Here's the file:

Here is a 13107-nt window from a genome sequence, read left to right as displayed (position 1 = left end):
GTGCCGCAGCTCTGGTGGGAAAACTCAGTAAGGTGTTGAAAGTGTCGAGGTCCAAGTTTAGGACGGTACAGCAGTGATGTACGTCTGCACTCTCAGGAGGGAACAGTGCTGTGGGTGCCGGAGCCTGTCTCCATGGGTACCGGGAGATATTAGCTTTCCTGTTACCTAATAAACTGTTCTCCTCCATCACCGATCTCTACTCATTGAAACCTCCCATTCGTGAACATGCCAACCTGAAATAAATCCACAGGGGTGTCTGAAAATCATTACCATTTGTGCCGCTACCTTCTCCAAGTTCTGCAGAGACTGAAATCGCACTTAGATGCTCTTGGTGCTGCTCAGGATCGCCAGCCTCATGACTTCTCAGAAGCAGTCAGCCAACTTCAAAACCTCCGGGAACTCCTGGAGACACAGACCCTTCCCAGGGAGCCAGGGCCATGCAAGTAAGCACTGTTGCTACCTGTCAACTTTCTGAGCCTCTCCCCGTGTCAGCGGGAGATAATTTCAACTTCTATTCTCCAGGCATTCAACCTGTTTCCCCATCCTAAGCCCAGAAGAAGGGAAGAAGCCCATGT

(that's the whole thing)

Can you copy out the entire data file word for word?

Here is a 13107-nt window from a genome sequence, read left to right as displayed (position 1 = left end):
GTGCCGCAGCTCTGGTGGGAAAACTCAGTAAGGTGTTGAAAGTGTCGAGGTCCAAGTTTAGGACGGTACAGCAGTGATGTACGTCTGCACTCTCAGGAGGGAACAGTGCTGTGGGTGCCGGAGCCTGTCTCCATGGGTACCGGGAGATATTAGCTTTCCTGTTACCTAATAAACTGTTCTCCTCCATCACCGATCTCTACTCATTGAAACCTCCCATTCGTGAACATGCCAACCTGAAATAAATCCACAGGGGTGTCTGAAAATCATTACCATTTGTGCCGCTACCTTCTCCAAGTTCTGCAGAGACTGAAATCGCACTTAGATGCTCTTGGTGCTGCTCAGGATCGCCAGCCTCATGACTTCTCAGAAGCAGTCAGCCAACTTCAAAACCTCCGGGAACTCCTGGAGACACAGACCCTTCCCAGGGAGCCAGGGCCATGCAAGTAAGCACTGTTGCTACCTGTCAACTTTCTGAGCCTCTCCCCGTGTCAGCGGGAGATAATTTCAACTTCTATTCTCCAGGCATTCAACCTGTTTCCCCATCCTAAGCCCAGAAGAAGGGAAGAAGCCCATGT